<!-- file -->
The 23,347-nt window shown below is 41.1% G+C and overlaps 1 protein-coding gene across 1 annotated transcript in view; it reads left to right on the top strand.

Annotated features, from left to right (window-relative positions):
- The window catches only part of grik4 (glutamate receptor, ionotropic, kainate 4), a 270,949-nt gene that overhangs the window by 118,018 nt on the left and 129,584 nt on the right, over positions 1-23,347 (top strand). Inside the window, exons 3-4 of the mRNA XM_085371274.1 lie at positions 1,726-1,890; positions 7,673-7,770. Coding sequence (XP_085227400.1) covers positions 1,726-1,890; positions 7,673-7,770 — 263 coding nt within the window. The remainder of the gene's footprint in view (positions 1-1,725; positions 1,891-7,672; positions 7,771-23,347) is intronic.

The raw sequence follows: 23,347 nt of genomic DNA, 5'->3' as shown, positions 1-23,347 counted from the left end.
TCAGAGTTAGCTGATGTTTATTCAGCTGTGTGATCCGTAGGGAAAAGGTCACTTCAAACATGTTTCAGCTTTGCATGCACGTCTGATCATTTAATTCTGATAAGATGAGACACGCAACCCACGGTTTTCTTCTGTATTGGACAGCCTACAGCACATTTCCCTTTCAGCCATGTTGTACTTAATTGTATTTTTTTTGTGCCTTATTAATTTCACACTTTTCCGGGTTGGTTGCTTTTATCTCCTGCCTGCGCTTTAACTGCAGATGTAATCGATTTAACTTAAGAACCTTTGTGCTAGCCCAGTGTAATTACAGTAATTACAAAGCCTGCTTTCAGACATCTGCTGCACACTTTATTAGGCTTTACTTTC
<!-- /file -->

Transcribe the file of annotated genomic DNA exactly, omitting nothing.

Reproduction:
The 23,347-nt window shown below is 41.1% G+C and overlaps 1 protein-coding gene across 1 annotated transcript in view; it reads left to right on the top strand.

Annotated features, from left to right (window-relative positions):
- The window catches only part of grik4 (glutamate receptor, ionotropic, kainate 4), a 270,949-nt gene that overhangs the window by 118,018 nt on the left and 129,584 nt on the right, over positions 1-23,347 (top strand). Inside the window, exons 3-4 of the mRNA XM_085371274.1 lie at positions 1,726-1,890; positions 7,673-7,770. Coding sequence (XP_085227400.1) covers positions 1,726-1,890; positions 7,673-7,770 — 263 coding nt within the window. The remainder of the gene's footprint in view (positions 1-1,725; positions 1,891-7,672; positions 7,771-23,347) is intronic.

The raw sequence follows: 23,347 nt of genomic DNA, 5'->3' as shown, positions 1-23,347 counted from the left end.
TCAGAGTTAGCTGATGTTTATTCAGCTGTGTGATCCGTAGGGAAAAGGTCACTTCAAACATGTTTCAGCTTTGCATGCACGTCTGATCATTTAATTCTGATAAGATGAGACACGCAACCCACGGTTTTCTTCTGTATTGGACAGCCTACAGCACATTTCCCTTTCAGCCATGTTGTACTTAATTGTATTTTTTTTGTGCCTTATTAATTTCACACTTTTCCGGGTTGGTTGCTTTTATCTCCTGCCTGCGCTTTAACTGCAGATGTAATCGATTTAACTTAAGAACCTTTGTGCTAGCCCAGTGTAATTACAGTAATTACAAAGCCTGCTTTCAGACATCTGCTGCACACTTTATTAGGCTTTACTTTC